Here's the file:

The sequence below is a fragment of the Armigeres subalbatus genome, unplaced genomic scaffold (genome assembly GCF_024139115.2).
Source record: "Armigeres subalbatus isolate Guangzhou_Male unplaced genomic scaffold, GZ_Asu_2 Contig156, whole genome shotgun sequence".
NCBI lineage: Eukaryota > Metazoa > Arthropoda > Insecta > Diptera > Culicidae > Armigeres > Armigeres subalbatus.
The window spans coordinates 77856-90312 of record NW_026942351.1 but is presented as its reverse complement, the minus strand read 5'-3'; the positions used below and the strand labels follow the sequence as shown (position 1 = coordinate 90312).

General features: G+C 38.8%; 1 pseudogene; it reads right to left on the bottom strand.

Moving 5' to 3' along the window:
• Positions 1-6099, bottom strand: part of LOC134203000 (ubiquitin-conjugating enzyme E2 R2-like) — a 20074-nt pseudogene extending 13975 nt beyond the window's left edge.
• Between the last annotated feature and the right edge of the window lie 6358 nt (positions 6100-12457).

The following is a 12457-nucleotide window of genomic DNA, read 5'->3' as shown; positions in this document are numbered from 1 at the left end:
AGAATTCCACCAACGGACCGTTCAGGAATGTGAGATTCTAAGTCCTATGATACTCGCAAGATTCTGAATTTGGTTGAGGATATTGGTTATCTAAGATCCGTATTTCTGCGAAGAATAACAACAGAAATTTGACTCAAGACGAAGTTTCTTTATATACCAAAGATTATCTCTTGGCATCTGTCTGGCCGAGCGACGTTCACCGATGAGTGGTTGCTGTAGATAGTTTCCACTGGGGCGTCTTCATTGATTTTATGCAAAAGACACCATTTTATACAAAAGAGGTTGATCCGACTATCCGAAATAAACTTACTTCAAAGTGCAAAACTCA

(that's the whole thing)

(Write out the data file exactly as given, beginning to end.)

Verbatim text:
The sequence below is a fragment of the Armigeres subalbatus genome, unplaced genomic scaffold (genome assembly GCF_024139115.2).
Source record: "Armigeres subalbatus isolate Guangzhou_Male unplaced genomic scaffold, GZ_Asu_2 Contig156, whole genome shotgun sequence".
NCBI lineage: Eukaryota > Metazoa > Arthropoda > Insecta > Diptera > Culicidae > Armigeres > Armigeres subalbatus.
The window spans coordinates 77856-90312 of record NW_026942351.1 but is presented as its reverse complement, the minus strand read 5'-3'; the positions used below and the strand labels follow the sequence as shown (position 1 = coordinate 90312).

General features: G+C 38.8%; 1 pseudogene; it reads right to left on the bottom strand.

Moving 5' to 3' along the window:
• Positions 1-6099, bottom strand: part of LOC134203000 (ubiquitin-conjugating enzyme E2 R2-like) — a 20074-nt pseudogene extending 13975 nt beyond the window's left edge.
• Between the last annotated feature and the right edge of the window lie 6358 nt (positions 6100-12457).

The following is a 12457-nucleotide window of genomic DNA, read 5'->3' as shown; positions in this document are numbered from 1 at the left end:
AGAATTCCACCAACGGACCGTTCAGGAATGTGAGATTCTAAGTCCTATGATACTCGCAAGATTCTGAATTTGGTTGAGGATATTGGTTATCTAAGATCCGTATTTCTGCGAAGAATAACAACAGAAATTTGACTCAAGACGAAGTTTCTTTATATACCAAAGATTATCTCTTGGCATCTGTCTGGCCGAGCGACGTTCACCGATGAGTGGTTGCTGTAGATAGTTTCCACTGGGGCGTCTTCATTGATTTTATGCAAAAGACACCATTTTATACAAAAGAGGTTGATCCGACTATCCGAAATAAACTTACTTCAAAGTGCAAAACTCA